March 2017 Spotlight: Kaatje van der Hoeven Kraft
The March 2017 GER Spotlight is Dr. Kaatje van der Hoeven Kraft, Geology Faculty at Whatcom Community College. In her profile, she describes her career as a faculty member and researcher at a two-year college (2YC), and shares strategies for finding fun and interesting projects and staying productive in writing.
What path led you to GER?
My very first Discipline Based Education Research (DBER) Project was as a junior in college (Colby College), back when very few people were doing DBER. I wanted to know why more women weren't in the geosciences. I worked with my professor (shout out to Paul Doss, now at University of Southern Indiana) to develop a survey, a sampling strategy and ultimately shared my findings at a local geology meeting in Southern Maine. From my research, we found that it wasn't so much a lack of girls' interest as an overall lack of knowledge about Earth science as a discipline. It wasn't until over a decade later that I appreciated how unique of an opportunity that had been, but how much it shaped my future directions and choices. After I finished my traditional undergraduate and master's degrees in geology, I went on to start teaching at a community college. I found my passion for teaching, and was able to develop opportunities to collaborate with education researchers as part of my experience with NSF funded programs, including On the Cutting Edge (OTCE). One such experience is described in a recent book chapter on professional development (Lewis et. al, 2016) and the outcome of discussions that started at an OTCE meeting resulted in one of greatest research career accomplishments (to date) with the publishing of my article on affect in the geosciences (van der Hoeven Kraft et. al, 2011). Ultimately, I realized I needed to know more, and so I decided to get my PhD in education, as that was where I felt I lacked the most expertise. One of the best aspects of having a MS in geology and a PhD in education is that I am able to directly apply the knowledge of how students best learn in my classroom on a regular basis.
What does GER look like at your institution?
Research is not a priority at my institution. As an instructor at a community college (2YC), my primary job duty is teaching with some expectation of service and professional development, which can include research. So doing education research is something that must be of interest and value for me to find the time to do it and make it a part of my life. In order to make this time, I set aside specific "research" time as though it were a class in order to do research. That may be reading a recent paper, reviewing a paper, or working on an instrument for collecting student data; it may involve data analysis, or even answering questions about my research for the GER division. But essentially, most of my research time is done during breaks and in the summer.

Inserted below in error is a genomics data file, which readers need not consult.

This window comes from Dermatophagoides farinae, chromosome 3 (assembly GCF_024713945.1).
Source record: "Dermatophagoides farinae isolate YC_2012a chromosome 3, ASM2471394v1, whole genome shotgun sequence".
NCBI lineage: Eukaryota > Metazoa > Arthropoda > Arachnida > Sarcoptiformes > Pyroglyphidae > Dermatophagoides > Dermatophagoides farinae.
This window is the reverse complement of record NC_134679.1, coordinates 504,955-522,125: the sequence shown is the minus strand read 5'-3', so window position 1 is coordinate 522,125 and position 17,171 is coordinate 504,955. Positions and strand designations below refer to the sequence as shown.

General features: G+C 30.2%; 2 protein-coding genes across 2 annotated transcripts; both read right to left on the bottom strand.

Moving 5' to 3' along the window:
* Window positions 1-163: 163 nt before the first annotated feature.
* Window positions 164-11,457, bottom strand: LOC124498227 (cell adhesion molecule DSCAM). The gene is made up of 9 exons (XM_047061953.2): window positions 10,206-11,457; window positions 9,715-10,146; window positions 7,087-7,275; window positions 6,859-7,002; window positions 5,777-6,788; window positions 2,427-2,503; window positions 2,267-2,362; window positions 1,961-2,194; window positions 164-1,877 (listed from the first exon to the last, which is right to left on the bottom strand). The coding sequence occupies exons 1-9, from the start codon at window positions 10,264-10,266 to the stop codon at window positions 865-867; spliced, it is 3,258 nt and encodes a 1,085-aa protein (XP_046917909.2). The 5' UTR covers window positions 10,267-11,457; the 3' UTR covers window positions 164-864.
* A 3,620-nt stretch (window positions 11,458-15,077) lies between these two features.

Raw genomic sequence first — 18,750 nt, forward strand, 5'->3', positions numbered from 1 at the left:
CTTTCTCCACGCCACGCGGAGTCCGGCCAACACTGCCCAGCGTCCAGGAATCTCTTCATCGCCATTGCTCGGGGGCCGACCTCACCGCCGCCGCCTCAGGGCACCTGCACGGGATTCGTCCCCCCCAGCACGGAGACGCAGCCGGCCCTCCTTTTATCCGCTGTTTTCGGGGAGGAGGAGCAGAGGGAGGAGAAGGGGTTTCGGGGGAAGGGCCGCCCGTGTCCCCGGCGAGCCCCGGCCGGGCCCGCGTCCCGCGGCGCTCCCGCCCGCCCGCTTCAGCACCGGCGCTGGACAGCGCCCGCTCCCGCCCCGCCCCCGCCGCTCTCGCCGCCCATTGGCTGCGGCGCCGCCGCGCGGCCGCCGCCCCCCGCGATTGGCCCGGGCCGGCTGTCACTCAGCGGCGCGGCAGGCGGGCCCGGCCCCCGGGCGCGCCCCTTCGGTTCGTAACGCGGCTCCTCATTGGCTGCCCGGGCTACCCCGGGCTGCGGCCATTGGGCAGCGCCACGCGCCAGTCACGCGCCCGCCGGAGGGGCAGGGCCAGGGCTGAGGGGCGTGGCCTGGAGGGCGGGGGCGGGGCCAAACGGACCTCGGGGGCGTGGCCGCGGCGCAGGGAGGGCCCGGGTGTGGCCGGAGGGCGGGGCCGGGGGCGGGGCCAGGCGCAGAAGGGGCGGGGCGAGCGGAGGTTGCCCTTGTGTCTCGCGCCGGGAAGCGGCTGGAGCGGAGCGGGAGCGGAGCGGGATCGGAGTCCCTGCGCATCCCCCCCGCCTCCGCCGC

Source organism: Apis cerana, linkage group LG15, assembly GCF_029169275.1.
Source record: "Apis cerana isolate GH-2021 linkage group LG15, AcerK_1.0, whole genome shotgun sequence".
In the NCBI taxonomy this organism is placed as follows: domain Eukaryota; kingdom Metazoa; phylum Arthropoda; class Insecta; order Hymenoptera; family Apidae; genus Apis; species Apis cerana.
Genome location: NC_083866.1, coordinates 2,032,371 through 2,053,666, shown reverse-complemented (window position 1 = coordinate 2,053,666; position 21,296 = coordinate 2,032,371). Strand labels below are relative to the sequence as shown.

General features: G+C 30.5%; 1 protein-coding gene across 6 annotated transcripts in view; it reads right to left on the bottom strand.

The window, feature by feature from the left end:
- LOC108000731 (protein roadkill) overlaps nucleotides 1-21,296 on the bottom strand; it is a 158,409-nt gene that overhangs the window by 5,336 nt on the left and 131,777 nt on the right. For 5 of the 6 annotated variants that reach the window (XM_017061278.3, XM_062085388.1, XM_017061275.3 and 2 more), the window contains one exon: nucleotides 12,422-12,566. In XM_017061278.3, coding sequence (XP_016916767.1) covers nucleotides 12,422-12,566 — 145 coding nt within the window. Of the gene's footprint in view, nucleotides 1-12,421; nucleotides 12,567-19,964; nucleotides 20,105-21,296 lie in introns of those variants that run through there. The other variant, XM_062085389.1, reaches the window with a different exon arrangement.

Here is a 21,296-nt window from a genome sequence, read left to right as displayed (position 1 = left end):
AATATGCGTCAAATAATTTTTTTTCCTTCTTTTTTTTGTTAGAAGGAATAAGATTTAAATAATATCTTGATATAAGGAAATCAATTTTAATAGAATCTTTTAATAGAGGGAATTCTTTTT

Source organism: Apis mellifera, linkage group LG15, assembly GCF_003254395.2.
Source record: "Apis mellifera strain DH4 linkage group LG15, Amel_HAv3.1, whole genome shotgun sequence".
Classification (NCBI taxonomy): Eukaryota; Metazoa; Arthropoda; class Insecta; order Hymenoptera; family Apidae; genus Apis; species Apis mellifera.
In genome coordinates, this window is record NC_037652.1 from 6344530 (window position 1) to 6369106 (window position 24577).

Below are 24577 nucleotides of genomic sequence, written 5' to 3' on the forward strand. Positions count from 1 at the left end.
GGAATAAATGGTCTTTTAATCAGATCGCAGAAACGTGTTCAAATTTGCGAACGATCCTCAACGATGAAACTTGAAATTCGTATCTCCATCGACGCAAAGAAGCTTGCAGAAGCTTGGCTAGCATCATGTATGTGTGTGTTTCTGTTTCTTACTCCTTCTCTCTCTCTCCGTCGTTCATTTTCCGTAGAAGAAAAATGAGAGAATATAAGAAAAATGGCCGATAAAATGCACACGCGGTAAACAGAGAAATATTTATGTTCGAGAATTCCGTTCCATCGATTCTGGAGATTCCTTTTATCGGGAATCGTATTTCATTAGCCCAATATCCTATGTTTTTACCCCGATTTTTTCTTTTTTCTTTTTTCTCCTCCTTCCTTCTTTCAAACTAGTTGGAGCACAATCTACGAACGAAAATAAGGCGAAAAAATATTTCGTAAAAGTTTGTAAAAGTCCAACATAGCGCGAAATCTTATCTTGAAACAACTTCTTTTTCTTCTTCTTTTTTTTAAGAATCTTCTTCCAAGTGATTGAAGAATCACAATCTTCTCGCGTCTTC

What have you found to be most successful in balancing teaching with research?
Partnering with others is critical, particularly for someone at a 2YC. Most of my research comes from informal conversations with colleagues at conferences or workshops in which we decide to pursue something we're particularly excited about, or for an upcoming conference we want to make sure we attend. Additional benefits of a collaborative effort is that we share the expertise needs, have critical conversations and ideas that are beyond the individual, and which allows for excuses to get together virtually and sometimes physically. In order to get the writing done, I've found it particularly helpful to have writing retreats—whether it be physically removed (ideal, but costly) from everyday distractions, or setting aside a particular week/weekend with colleagues when we acknowledge our time is solely dedicated to writing and checking in with each other regularly.
What is the current focus of your research?
I just recently worked with Karen Kortz (Community College of Rhode Island) on her Course-Based Undergraduate Research (UGR) she developed at her college, and it has inspired me to start doing more course-based UGR in my own classes. UGR is one of the high impact practices that demonstrates for students your high expectations of their capabilities, but setting it up in a way that scaffolds their ability to do so successfully. When talking about issues of equity and diversity in the geosciences, particularly at 2YC's, this is critical for student success. I hope to start collecting some data on the outcomes of these projects soon. In addition, I'm collaborating with my colleagues Rachel Teasdale (CSU Chico) and Mike Poland (USGS) on some new volcano activities similar to those we developed for Hawaii (Teasdale et. al, 2015). Lastly, I really want to publish my dissertation... maybe this will be the summer for it.
Kortz, K. & van der Hoeven Kraft, K. J. (2016). Geoscience Education Research Project: Student Benefits and Characteristics of Effective Design of Undergraduate Research Experiences. Journal of Geoscience Education, 64(1), 24-36. DOI: 10.5408/15-11.1.
Teasdale, R., van der Hoeven Kraft, K. J., Poland, M. P. (2015). Using near-real-time monitoring data from Pu'u'O'o vent at Kilauea Volcano for training and educational purposes: promoting authenticity in learning. Journal of Applied Volcanology, 4(11), 1-16. DOI: 10.1186/s13617-015-0026-x
van der Hoeven Kraft, K.J., Srogi, L., Semken, S., Husman, J., and Fuhrman, M. (2011). Going beyond Content: A New Framework for Teaching in the Geosciences. Journal of Geoscience Education, 59(2), 71-84. DOI:10.5408/1.3543934